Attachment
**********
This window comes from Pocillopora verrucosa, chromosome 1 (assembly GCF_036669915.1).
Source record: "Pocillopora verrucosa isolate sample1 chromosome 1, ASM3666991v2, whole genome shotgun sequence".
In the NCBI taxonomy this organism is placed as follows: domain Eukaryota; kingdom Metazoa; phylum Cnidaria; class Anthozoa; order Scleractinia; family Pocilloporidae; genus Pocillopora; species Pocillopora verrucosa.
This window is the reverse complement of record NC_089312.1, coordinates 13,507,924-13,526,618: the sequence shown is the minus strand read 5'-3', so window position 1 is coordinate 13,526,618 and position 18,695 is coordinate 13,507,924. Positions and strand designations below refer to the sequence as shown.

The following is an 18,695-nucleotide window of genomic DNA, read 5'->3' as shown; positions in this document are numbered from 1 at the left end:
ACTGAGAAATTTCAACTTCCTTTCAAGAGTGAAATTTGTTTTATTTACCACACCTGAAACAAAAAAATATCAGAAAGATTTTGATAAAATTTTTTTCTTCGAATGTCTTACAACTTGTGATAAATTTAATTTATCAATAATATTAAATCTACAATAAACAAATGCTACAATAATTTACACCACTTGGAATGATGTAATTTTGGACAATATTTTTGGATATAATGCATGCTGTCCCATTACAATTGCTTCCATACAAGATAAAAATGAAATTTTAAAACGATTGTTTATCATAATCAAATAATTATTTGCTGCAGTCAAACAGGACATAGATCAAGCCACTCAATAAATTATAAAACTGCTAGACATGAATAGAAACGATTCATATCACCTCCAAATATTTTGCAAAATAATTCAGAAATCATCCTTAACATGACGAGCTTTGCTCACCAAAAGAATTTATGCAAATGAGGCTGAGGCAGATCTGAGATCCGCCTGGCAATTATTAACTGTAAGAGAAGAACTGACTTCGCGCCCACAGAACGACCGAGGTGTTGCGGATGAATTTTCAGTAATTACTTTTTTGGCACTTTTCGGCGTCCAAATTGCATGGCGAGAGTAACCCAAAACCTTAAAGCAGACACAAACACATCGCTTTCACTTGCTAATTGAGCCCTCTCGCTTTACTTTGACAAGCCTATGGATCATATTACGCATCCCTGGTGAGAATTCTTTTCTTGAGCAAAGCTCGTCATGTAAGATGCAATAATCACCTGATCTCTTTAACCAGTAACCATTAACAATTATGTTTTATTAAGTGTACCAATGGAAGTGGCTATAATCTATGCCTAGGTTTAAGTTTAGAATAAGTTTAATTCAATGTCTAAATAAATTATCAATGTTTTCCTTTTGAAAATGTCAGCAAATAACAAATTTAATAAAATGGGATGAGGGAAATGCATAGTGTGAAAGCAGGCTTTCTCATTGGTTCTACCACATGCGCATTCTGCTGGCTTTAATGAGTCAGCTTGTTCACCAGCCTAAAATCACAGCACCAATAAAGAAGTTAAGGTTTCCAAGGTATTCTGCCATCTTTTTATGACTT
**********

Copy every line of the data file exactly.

This window comes from Pocillopora verrucosa, chromosome 1 (assembly GCF_036669915.1).
Source record: "Pocillopora verrucosa isolate sample1 chromosome 1, ASM3666991v2, whole genome shotgun sequence".
In the NCBI taxonomy this organism is placed as follows: domain Eukaryota; kingdom Metazoa; phylum Cnidaria; class Anthozoa; order Scleractinia; family Pocilloporidae; genus Pocillopora; species Pocillopora verrucosa.
This window is the reverse complement of record NC_089312.1, coordinates 13,507,924-13,526,618: the sequence shown is the minus strand read 5'-3', so window position 1 is coordinate 13,526,618 and position 18,695 is coordinate 13,507,924. Positions and strand designations below refer to the sequence as shown.

The following is an 18,695-nucleotide window of genomic DNA, read 5'->3' as shown; positions in this document are numbered from 1 at the left end:
ACTGAGAAATTTCAACTTCCTTTCAAGAGTGAAATTTGTTTTATTTACCACACCTGAAACAAAAAAATATCAGAAAGATTTTGATAAAATTTTTTTCTTCGAATGTCTTACAACTTGTGATAAATTTAATTTATCAATAATATTAAATCTACAATAAACAAATGCTACAATAATTTACACCACTTGGAATGATGTAATTTTGGACAATATTTTTGGATATAATGCATGCTGTCCCATTACAATTGCTTCCATACAAGATAAAAATGAAATTTTAAAACGATTGTTTATCATAATCAAATAATTATTTGCTGCAGTCAAACAGGACATAGATCAAGCCACTCAATAAATTATAAAACTGCTAGACATGAATAGAAACGATTCATATCACCTCCAAATATTTTGCAAAATAATTCAGAAATCATCCTTAACATGACGAGCTTTGCTCACCAAAAGAATTTATGCAAATGAGGCTGAGGCAGATCTGAGATCCGCCTGGCAATTATTAACTGTAAGAGAAGAACTGACTTCGCGCCCACAGAACGACCGAGGTGTTGCGGATGAATTTTCAGTAATTACTTTTTTGGCACTTTTCGGCGTCCAAATTGCATGGCGAGAGTAACCCAAAACCTTAAAGCAGACACAAACACATCGCTTTCACTTGCTAATTGAGCCCTCTCGCTTTACTTTGACAAGCCTATGGATCATATTACGCATCCCTGGTGAGAATTCTTTTCTTGAGCAAAGCTCGTCATGTAAGATGCAATAATCACCTGATCTCTTTAACCAGTAACCATTAACAATTATGTTTTATTAAGTGTACCAATGGAAGTGGCTATAATCTATGCCTAGGTTTAAGTTTAGAATAAGTTTAATTCAATGTCTAAATAAATTATCAATGTTTTCCTTTTGAAAATGTCAGCAAATAACAAATTTAATAAAATGGGATGAGGGAAATGCATAGTGTGAAAGCAGGCTTTCTCATTGGTTCTACCACATGCGCATTCTGCTGGCTTTAATGAGTCAGCTTGTTCACCAGCCTAAAATCACAGCACCAATAAAGAAGTTAAGGTTTCCAAGGTATTCTGCCATCTTTTTATGACTT